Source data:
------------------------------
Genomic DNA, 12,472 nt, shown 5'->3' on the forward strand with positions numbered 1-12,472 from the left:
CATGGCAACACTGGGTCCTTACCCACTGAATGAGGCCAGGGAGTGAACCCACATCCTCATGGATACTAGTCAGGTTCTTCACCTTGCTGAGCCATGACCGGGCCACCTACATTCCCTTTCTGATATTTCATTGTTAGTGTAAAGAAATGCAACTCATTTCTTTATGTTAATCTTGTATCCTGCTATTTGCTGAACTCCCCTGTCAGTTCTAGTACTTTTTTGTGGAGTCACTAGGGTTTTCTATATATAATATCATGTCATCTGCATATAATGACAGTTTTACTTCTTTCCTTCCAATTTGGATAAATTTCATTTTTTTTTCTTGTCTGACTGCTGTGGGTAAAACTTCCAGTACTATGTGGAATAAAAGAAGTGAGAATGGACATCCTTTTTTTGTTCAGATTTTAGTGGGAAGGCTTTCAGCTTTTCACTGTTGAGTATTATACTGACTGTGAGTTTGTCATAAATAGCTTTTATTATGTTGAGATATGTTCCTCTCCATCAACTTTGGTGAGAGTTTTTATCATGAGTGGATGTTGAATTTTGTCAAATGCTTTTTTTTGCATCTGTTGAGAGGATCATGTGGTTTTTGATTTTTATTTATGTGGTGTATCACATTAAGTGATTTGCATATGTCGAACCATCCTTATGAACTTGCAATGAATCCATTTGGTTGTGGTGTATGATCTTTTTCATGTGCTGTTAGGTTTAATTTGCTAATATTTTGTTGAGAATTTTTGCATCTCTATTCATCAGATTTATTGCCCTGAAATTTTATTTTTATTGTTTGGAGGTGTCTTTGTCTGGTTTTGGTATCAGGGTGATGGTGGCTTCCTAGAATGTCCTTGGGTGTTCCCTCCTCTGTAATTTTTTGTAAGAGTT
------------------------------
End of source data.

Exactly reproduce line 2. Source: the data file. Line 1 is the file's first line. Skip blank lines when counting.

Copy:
CATGGCAACACTGGGTCCTTACCCACTGAATGAGGCCAGGGAGTGAACCCACATCCTCATGGATACTAGTCAGGTTCTTCACCTTGCTGAGCCATGACCGGGCCACCTACATTCCCTTTCTGATATTTCATTGTTAGTGTAAAGAAATGCAACTCATTTCTTTATGTTAATCTTGTATCCTGCTATTTGCTGAACTCCCCTGTCAGTTCTAGTACTTTTTTGTGGAGTCACTAGGGTTTTCTATATATAATATCATGTCATCTGCATATAATGACAGTTTTACTTCTTTCCTTCCAATTTGGATAAATTTCATTTTTTTTTCTTGTCTGACTGCTGTGGGTAAAACTTCCAGTACTATGTGGAATAAAAGAAGTGAGAATGGACATCCTTTTTTTGTTCAGATTTTAGTGGGAAGGCTTTCAGCTTTTCACTGTTGAGTATTATACTGACTGTGAGTTTGTCATAAATAGCTTTTATTATGTTGAGATATGTTCCTCTCCATCAACTTTGGTGAGAGTTTTTATCATGAGTGGATGTTGAATTTTGTCAAATGCTTTTTTTTGCATCTGTTGAGAGGATCATGTGGTTTTTGATTTTTATTTATGTGGTGTATCACATTAAGTGATTTGCATATGTCGAACCATCCTTATGAACTTGCAATGAATCCATTTGGTTGTGGTGTATGATCTTTTTCATGTGCTGTTAGGTTTAATTTGCTAATATTTTGTTGAGAATTTTTGCATCTCTATTCATCAGATTTATTGCCCTGAAATTTTATTTTTATTGTTTGGAGGTGTCTTTGTCTGGTTTTGGTATCAGGGTGATGGTGGCTTCCTAGAATGTCCTTGGGTGTTCCCTCCTCTGTAATTTTTTGTAAGAGTT